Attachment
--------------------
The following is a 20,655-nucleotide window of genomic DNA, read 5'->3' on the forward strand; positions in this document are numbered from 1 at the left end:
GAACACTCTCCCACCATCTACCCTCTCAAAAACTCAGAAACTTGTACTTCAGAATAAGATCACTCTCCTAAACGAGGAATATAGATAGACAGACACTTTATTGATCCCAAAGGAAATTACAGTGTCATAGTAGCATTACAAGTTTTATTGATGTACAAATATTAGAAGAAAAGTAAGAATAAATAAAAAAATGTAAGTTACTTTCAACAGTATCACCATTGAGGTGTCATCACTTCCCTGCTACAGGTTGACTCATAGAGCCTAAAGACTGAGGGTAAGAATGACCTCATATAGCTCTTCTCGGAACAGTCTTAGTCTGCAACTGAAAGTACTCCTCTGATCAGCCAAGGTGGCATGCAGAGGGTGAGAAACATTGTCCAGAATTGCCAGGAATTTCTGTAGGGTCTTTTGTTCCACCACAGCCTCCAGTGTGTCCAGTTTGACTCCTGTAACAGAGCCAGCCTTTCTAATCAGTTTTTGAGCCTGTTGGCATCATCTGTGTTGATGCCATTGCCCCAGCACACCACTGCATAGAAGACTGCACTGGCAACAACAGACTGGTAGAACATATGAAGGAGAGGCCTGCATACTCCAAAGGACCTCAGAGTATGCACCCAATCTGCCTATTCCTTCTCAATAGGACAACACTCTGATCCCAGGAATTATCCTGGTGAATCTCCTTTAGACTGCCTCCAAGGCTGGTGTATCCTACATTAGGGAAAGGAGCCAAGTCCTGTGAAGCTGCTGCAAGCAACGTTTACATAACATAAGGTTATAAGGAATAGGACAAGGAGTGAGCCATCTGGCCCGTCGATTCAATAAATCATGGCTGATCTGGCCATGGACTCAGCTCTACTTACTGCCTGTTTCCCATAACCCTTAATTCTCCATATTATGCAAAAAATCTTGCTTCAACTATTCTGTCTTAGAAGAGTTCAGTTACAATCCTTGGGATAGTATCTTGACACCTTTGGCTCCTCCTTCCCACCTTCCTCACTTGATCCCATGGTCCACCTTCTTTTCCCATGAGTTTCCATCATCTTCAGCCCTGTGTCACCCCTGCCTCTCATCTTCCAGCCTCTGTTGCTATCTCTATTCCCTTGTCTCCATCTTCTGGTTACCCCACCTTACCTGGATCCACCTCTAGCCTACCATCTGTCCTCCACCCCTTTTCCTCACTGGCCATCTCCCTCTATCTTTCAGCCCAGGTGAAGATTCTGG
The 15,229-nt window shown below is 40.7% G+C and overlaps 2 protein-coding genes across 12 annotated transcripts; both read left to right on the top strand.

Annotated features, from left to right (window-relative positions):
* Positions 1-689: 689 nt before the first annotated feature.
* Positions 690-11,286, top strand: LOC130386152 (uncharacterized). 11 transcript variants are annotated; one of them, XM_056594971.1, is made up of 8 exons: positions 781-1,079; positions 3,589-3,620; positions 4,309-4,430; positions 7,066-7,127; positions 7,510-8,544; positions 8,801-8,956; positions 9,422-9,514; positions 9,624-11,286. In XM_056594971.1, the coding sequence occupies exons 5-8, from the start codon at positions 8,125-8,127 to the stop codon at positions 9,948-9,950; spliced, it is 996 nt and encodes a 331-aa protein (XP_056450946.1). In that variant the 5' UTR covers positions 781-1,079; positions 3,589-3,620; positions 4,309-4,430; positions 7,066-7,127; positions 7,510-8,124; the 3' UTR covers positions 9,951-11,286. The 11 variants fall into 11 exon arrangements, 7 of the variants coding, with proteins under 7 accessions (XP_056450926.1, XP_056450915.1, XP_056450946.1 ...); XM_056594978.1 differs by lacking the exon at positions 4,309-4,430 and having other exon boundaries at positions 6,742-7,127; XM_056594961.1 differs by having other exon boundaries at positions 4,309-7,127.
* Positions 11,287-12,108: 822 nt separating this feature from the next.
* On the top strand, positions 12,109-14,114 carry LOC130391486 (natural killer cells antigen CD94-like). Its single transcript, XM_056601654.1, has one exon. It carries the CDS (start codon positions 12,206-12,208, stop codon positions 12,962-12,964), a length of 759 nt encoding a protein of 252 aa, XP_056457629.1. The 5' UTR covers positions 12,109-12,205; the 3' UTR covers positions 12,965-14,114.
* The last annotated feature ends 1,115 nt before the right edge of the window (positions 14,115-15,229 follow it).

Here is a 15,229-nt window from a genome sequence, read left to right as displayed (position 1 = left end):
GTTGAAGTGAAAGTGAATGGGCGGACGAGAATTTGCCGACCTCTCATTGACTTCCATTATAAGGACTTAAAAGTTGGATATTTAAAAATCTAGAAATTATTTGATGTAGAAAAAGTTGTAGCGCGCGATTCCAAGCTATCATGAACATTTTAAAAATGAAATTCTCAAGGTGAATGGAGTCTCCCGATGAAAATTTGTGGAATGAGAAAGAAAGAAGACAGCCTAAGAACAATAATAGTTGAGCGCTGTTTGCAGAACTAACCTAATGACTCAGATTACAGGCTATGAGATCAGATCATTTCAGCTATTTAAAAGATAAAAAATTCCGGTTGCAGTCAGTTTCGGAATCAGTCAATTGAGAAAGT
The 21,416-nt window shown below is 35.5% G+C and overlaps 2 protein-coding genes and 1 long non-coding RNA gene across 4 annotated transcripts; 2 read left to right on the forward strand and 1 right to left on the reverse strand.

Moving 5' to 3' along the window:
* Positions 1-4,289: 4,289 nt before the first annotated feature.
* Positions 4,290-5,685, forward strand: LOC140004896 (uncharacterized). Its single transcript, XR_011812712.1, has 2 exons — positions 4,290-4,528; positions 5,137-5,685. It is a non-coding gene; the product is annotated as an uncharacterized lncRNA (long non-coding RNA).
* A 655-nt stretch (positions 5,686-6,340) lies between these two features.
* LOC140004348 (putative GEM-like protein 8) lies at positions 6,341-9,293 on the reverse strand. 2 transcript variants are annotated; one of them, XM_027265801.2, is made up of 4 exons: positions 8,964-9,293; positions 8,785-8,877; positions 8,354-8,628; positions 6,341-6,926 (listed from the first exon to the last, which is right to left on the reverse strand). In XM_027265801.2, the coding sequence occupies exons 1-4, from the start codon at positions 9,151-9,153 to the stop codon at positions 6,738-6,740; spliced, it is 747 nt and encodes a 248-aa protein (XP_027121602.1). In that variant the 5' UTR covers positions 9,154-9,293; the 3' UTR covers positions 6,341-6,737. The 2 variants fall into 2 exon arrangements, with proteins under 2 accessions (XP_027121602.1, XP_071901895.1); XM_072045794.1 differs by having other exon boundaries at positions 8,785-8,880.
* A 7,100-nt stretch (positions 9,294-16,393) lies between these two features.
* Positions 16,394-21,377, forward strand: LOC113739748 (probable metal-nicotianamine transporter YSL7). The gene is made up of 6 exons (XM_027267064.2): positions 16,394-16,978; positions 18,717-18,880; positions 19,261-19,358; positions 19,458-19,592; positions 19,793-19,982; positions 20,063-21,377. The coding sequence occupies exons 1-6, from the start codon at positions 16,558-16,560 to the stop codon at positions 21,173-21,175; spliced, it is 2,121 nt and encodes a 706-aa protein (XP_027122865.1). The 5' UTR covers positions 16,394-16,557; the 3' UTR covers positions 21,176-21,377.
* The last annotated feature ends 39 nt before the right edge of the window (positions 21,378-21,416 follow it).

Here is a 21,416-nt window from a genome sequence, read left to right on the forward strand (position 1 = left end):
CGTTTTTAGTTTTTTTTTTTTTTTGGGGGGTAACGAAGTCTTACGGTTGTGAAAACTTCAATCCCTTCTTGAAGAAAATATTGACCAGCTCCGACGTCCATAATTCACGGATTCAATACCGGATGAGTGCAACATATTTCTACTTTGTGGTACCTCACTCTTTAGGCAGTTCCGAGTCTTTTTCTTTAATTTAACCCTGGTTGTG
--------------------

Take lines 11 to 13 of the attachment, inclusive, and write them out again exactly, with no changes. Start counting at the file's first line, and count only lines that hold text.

GTTGAAGTGAAAGTGAATGGGCGGACGAGAATTTGCCGACCTCTCATTGACTTCCATTATAAGGACTTAAAAGTTGGATATTTAAAAATCTAGAAATTATTTGATGTAGAAAAAGTTGTAGCGCGCGATTCCAAGCTATCATGAACATTTTAAAAATGAAATTCTCAAGGTGAATGGAGTCTCCCGATGAAAATTTGTGGAATGAGAAAGAAAGAAGACAGCCTAAGAACAATAATAGTTGAGCGCTGTTTGCAGAACTAACCTAATGACTCAGATTACAGGCTATGAGATCAGATCATTTCAGCTATTTAAAAGATAAAAAATTCCGGTTGCAGTCAGTTTCGGAATCAGTCAATTGAGAAAGT
The 21,416-nt window shown below is 35.5% G+C and overlaps 2 protein-coding genes and 1 long non-coding RNA gene across 4 annotated transcripts; 2 read left to right on the forward strand and 1 right to left on the reverse strand.

Moving 5' to 3' along the window: